Space shuttle Endeavour and its six-astronaut crew sailed home for the final time, ending a 16-day journey of more than 6.5 million miles (10.5 million kilometers) with a landing at 2:35 a.m. EDT today at NASA's Kennedy Space Center in Florida.
STS-134 was the last mission for the youngest of NASA's space shuttle fleet. Since 1992, Endeavour flew 25 missions, spent 299 days in space, orbited Earth 4,671 times, and traveled 122,883,151 miles (197,761,262 km).
"We are very proud of Endeavour's legacy, and this penultimate flight of the space shuttle program once again demonstrated the amazing skill and dedication of our astronauts and the entire workforce," said NASA Administrator Charles Bolden. "As we begin the transition from the shuttle program to the commercial transportation of our crews and cargo, our ability to tackle big challenges remains steadfast and will ensure that NASA reaches even more destinations farther in the solar system."
Mark Kelly commanded the flight and was joined by Pilot Greg H. Johnson and Mission Specialists Mike Fincke, Drew Feustel, Greg Chamitoff and the European Space Agency's Roberto Vittori. Endeavour delivered the Alpha Magnetic Spectrometer-2 (AMS), beginning a scientific voyage of discovery to our solar system and beyond from the International Space Station. By measuring cosmic rays, AMS is designed to help researchers understand the origin of the universe and search for evidence of dark matter, strange matter and antimatter.
Endeavour also delivered the Express Logistics Carrier-3, a platform carrying spare parts that will sustain space station operations once the shuttles are retired from service. The astronauts performed four spacewalks to maintain station systems and install new components.
These were the last scheduled spacewalks by shuttle crew members and brought the final number of shuttle excursions to 164. During 159 spacewalks for assembly and maintenance of the space station, astronauts and cosmonauts have spent a total of 1,002 hours and 37 minutes outside.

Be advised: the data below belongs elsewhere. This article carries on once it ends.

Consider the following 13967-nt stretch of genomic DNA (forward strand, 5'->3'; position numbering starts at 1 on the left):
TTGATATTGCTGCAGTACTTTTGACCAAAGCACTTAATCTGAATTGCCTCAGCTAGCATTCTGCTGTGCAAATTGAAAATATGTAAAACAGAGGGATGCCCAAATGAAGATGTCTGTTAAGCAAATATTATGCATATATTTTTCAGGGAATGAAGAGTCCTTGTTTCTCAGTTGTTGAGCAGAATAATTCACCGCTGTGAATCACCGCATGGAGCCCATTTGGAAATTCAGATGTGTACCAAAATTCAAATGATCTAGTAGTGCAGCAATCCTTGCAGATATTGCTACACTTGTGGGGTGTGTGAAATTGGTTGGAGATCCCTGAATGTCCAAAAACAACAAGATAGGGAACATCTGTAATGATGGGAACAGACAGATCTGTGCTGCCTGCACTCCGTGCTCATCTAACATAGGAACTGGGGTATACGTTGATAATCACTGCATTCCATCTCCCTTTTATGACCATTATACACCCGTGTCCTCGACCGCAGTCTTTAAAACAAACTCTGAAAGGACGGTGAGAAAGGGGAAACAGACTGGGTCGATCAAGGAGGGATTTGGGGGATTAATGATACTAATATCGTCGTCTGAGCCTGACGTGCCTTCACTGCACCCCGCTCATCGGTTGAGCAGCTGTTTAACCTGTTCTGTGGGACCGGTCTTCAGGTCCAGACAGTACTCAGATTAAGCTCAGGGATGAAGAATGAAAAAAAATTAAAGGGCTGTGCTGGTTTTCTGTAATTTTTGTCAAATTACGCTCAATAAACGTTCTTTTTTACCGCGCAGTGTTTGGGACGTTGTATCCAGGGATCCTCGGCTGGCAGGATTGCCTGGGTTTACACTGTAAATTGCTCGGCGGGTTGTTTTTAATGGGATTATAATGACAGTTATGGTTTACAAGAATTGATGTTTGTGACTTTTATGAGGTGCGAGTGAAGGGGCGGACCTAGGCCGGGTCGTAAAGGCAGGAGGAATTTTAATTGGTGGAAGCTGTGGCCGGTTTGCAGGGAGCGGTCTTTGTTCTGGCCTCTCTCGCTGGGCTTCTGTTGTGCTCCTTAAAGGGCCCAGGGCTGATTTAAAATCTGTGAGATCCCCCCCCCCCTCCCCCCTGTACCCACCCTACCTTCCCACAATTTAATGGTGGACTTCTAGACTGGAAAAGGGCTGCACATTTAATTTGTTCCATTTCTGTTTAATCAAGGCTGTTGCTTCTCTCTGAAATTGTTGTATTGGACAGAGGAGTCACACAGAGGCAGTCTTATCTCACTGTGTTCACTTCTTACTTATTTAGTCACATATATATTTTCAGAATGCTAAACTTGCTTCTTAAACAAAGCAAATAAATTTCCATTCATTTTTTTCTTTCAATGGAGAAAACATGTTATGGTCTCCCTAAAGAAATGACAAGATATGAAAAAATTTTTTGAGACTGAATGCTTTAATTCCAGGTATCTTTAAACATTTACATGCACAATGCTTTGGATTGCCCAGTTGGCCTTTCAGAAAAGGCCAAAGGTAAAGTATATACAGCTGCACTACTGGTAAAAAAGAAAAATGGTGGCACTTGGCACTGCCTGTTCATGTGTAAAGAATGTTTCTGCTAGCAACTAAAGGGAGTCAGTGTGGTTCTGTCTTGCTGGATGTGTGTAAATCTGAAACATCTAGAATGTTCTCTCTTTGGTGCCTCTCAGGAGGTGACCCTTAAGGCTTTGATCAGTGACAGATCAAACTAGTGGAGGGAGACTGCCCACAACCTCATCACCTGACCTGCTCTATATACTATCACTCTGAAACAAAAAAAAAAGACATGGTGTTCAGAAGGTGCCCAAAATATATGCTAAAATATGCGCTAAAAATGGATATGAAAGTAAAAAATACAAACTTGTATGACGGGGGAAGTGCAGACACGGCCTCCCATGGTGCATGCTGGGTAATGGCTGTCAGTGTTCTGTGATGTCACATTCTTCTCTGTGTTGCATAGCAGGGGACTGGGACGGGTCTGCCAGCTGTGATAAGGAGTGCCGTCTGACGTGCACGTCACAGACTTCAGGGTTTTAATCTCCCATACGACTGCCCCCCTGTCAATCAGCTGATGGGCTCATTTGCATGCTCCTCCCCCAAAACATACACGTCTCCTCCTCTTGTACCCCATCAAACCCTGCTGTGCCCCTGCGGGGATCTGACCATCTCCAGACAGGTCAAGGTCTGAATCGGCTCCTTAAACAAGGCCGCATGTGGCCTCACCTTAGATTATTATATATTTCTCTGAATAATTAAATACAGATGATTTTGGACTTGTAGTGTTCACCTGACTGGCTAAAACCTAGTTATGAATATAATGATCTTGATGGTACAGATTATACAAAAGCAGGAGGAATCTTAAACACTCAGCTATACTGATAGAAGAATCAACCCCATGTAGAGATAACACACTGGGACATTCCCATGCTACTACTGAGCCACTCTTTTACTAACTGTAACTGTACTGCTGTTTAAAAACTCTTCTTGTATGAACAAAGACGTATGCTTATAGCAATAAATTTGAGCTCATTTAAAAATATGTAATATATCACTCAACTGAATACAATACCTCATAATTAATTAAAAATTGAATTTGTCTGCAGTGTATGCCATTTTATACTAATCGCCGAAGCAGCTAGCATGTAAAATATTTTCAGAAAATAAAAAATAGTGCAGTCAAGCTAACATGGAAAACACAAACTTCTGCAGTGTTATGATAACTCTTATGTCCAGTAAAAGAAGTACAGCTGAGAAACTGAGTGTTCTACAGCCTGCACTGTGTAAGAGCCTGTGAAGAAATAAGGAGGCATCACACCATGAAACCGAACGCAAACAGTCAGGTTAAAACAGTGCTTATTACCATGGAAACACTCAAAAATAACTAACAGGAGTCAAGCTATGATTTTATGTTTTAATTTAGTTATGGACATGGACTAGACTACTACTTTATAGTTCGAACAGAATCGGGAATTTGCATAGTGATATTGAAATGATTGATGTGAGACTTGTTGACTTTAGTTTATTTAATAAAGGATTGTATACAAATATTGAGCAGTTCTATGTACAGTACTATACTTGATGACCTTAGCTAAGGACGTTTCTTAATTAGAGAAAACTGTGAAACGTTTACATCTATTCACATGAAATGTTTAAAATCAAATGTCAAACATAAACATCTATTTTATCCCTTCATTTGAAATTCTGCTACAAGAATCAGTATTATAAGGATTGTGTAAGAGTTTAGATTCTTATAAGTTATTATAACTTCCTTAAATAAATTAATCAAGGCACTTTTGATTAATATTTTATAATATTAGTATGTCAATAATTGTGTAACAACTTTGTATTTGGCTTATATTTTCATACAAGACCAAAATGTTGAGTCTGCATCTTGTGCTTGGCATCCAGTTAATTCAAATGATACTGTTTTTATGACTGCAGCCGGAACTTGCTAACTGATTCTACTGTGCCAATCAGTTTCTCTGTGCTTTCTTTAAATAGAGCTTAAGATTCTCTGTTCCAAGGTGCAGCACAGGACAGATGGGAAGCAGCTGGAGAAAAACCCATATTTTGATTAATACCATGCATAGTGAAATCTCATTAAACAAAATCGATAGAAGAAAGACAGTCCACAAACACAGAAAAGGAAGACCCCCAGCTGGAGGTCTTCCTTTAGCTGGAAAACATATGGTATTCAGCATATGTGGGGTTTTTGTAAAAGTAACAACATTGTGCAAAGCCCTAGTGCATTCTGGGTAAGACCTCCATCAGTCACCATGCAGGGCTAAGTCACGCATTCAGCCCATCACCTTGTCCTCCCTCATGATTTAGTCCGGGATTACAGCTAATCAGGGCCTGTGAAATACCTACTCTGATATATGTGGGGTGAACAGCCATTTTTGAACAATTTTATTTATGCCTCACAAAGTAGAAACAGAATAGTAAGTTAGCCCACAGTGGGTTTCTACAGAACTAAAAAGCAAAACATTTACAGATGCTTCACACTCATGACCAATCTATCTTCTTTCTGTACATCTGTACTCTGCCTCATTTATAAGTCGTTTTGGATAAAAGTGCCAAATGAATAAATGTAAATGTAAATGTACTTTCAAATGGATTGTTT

Fincke set a new record for time a U.S. astronaut has spent in space when he reached his 377th day on May 27, surpassing previous record-holder Peggy Whitson. With today's landing, Fincke's record now is at 382 days in space.
STS-134 was the 134th shuttle flight and the 36th shuttle mission dedicated to station assembly and maintenance. With Endeavour and its crew safely home, the stage is set for the launch of shuttle Atlantis on its STS-135 mission, targeted to begin July 8.
Four veteran astronauts will deliver supplies and spare parts to the space station. The 12-day mission also will install an experiment designed to demonstrate and test the tools, technologies and techniques needed to refuel satellites in space robotically — even satellites not designed to be serviced.
Chris Ferguson, a veteran of two previous shuttle missions, will command the flight. Doug Hurley will be the pilot, a role he filled on the STS-127 mission in 2009. Sandy Magnus and Rex Walheim will be the mission specialists. Magnus spent 4½ months aboard the station beginning in November 2008. Walheim flew on the STS-110 mission in 2002 and the STS-122 mission in 2008.
STS-135 will be Atlantis' 33rd mission and the 37th shuttle flight dedicated to station assembly and maintenance. It will be the 135th and final mission of NASA's Space Shuttle Program.